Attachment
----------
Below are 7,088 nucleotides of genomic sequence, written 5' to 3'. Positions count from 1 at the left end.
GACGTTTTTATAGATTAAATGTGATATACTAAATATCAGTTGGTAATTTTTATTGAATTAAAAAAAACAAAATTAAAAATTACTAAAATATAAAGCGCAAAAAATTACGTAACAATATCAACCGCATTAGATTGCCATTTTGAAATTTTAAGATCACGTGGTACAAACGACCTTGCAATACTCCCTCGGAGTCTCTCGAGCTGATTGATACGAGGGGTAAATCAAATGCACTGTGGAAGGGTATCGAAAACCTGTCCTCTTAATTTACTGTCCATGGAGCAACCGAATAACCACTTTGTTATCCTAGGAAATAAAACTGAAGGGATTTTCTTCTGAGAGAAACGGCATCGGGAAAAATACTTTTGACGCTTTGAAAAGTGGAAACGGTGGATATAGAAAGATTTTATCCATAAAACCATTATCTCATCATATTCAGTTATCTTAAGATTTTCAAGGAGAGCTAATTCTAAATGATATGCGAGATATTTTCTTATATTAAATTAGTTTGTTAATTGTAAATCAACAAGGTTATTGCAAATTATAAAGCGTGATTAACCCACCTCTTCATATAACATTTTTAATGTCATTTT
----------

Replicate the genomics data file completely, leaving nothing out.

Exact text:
Below are 7,088 nucleotides of genomic sequence, written 5' to 3'. Positions count from 1 at the left end.
GACGTTTTTATAGATTAAATGTGATATACTAAATATCAGTTGGTAATTTTTATTGAATTAAAAAAAACAAAATTAAAAATTACTAAAATATAAAGCGCAAAAAATTACGTAACAATATCAACCGCATTAGATTGCCATTTTGAAATTTTAAGATCACGTGGTACAAACGACCTTGCAATACTCCCTCGGAGTCTCTCGAGCTGATTGATACGAGGGGTAAATCAAATGCACTGTGGAAGGGTATCGAAAACCTGTCCTCTTAATTTACTGTCCATGGAGCAACCGAATAACCACTTTGTTATCCTAGGAAATAAAACTGAAGGGATTTTCTTCTGAGAGAAACGGCATCGGGAAAAATACTTTTGACGCTTTGAAAAGTGGAAACGGTGGATATAGAAAGATTTTATCCATAAAACCATTATCTCATCATATTCAGTTATCTTAAGATTTTCAAGGAGAGCTAATTCTAAATGATATGCGAGATATTTTCTTATATTAAATTAGTTTGTTAATTGTAAATCAACAAGGTTATTGCAAATTATAAAGCGTGATTAACCCACCTCTTCATATAACATTTTTAATGTCATTTT